The Lego Air Quality Workshop cultivates the participants’ curiosity about their local air quality, empower them to be advocates within their communities, and become future environmental leaders.
Participants learn to build an air quality sensor with legos and circuitry components. It demonstrates the main principle of using light scattering to measure Particulate Matter (PM) air pollution, a technique used by many low-cost sensor technologies.
While the sensor does not provide research-grade air quality data, it aims to provide environmental education and youth empowerment. Through this workshop, young people will develop technological literacy, critical thinking, and problem-solving skills they can take with them to school and beyond.
Hands-on, interactive science education is an opportunity to apply technical knowledge, develop leadership and engineering skills, and encourage participants to pursue STEM-related fields in order to solve real world problems.
We are partnering with Little Manila Rising — an organization based in Stockton, CA — to organize and conduct a workshop with their Environmental Justice Youth cohort. While the initial workshop is focused on a small group, we aim to launch the workshop in a larger school setting with the Youth Advocates as instructors and leaders.
Follow the instructions below if you’d like to build it yourself, or contact email@example.com to discuss conducting your own workshop!
Build your own!
|DIY LEGO Sensor|
|Typical Time Frame:||10 min to prep|
20 min to build
10 min to wire
30 min to program
15 min to test
|The LEGO Sensor is intended as an instructional tool. This is an advanced version of a similar LEGO Sensor created by the University of Utah. Some skill at electronics, soldering, and programming will be helpful if you are working by yourself.|
|Additional Documents:||Microcontroller Programming Arduino IDE [Public]|
LEGO Sensor Data User Interface [Template]
Arduino Programming Files [Public]
|For additional information, contact firstname.lastname@example.org.|
- Collect all the necessary materials.
- Design the light path. Be as creative as you’d like, below is a recommendation of what it can look like.
- Set up the fan, arduino board, and breadboard on the baseplate.
- Prepare the white LED and photoresistor LED by soldering the resistors onto the red power wire.
- The photosensitive resistor should be wired with a 10kΩ resistor.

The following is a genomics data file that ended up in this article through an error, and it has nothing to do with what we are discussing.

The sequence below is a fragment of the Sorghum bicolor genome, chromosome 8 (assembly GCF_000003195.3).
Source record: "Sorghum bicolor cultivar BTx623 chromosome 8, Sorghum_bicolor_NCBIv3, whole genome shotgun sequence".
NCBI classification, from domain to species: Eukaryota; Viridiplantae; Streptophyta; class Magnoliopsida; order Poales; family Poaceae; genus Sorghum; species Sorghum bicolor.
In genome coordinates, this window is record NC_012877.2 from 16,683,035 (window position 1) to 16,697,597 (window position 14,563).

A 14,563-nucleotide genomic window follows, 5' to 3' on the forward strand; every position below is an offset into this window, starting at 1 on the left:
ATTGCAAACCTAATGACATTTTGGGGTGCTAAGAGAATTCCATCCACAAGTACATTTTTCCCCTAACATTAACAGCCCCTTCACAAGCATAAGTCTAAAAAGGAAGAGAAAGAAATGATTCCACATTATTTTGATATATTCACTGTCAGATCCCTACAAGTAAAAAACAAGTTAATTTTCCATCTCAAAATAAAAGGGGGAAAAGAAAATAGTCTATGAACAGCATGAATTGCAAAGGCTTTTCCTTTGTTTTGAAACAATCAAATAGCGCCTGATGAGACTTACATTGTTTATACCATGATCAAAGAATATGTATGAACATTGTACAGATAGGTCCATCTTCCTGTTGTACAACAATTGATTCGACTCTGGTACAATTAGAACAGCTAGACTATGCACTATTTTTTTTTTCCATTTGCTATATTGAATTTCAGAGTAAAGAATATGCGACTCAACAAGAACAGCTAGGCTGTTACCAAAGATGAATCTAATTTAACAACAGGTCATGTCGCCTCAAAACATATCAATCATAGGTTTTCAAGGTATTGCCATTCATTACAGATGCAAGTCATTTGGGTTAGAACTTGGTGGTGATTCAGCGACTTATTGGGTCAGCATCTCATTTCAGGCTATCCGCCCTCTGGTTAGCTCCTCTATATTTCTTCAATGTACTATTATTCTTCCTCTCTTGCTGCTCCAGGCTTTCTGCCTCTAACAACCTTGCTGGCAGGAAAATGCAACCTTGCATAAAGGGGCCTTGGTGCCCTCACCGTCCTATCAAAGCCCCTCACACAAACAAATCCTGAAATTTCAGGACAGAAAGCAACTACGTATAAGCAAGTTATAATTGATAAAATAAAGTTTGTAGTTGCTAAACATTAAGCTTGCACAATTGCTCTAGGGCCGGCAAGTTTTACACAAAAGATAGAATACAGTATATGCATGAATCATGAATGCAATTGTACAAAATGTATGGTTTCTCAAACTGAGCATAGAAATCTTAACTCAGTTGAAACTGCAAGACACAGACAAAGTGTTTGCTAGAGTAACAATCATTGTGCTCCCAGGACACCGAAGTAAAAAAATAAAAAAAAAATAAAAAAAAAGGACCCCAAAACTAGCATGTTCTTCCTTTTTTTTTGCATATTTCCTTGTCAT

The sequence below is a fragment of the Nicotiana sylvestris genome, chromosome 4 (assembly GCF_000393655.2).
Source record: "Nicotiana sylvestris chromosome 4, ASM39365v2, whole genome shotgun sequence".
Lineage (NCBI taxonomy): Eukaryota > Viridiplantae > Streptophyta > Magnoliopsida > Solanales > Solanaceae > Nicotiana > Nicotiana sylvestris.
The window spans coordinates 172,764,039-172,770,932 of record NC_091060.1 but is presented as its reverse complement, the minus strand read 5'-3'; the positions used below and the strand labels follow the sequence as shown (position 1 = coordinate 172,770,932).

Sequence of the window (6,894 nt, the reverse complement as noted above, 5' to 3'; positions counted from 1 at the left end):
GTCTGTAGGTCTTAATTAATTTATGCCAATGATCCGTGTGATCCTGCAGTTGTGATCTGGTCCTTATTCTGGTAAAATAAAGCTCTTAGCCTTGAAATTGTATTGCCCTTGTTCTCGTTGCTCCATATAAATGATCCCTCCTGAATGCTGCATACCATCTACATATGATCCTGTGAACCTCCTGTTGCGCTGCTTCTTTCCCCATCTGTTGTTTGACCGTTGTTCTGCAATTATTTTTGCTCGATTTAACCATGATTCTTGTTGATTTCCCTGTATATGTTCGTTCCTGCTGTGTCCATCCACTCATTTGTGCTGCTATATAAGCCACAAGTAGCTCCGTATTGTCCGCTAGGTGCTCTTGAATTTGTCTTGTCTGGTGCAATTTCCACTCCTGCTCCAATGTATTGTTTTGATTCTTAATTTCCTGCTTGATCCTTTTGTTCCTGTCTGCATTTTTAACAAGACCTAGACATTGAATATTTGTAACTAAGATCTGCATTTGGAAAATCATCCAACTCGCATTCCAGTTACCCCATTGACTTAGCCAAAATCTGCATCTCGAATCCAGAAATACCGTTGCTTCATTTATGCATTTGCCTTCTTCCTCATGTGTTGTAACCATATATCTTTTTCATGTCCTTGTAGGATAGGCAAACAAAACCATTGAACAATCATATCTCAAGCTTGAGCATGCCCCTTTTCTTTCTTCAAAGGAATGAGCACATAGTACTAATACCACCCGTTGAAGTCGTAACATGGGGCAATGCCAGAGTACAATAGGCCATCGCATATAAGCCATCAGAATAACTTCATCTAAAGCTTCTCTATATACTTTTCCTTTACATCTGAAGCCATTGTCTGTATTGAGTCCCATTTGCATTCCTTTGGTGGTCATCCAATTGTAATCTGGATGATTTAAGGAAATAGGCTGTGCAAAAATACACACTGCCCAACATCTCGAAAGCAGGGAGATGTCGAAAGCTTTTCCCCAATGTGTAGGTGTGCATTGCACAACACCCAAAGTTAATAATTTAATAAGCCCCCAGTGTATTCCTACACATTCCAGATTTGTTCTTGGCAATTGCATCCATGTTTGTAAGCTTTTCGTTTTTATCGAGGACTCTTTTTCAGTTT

- The white LED should be wired with a 100Ω resistor.
- For more info about resistors: check out Electronics_Presentation [Public]
- If you do not solder the resistors, the components will overheat!
- Insert the photosensitive resistor and the LED into the LEGO bricks with a hole.
- Build the light path with the remainder of the LEGOs.
- Connect all the wires according to the diagram below.
- Connect the LiPo battery.
- Check if there are any components overheating or not working correctly.
- For example: the white LED doesn’t turn on, the fan is not spinning, the OLED screen remains off.
- If any of the above happen, turn off the device and carefully check all the wiring.
- If you are programming the sensor yourself, follow these instructions: Microcontroller Programming Arduino IDE [Public] to install the free Arduino IDE software, and use this sketch file: Anthropocence_ParticleCounter.ino.
- Once everything is plugged in and programmed, you can start collecting measurements! The OLED display should have this information displayed:
- The OLED display will be set to your network time, and the instrument will take measurements every 10 seconds and display them on the OLED screen.
- The measurement is inversely proportional to the amount of particles.
- The higher the measurement, the better the air quality.
- The lower the measurement, the worse the air quality.
- You can review those measurements by taking out the micoSD card on the Arduino board and loading it onto a laptop.
- Here is a data analysis spreadsheet for your use:
- Note: Once the micoSD card is out of the Arduino board it is no longer saving the measurements.
Congrats! If you have followed all the above steps, you should have a working LEGO air sensor!
If you are having issues, feel free to contact the AirGuardian team at email@example.com or on social media.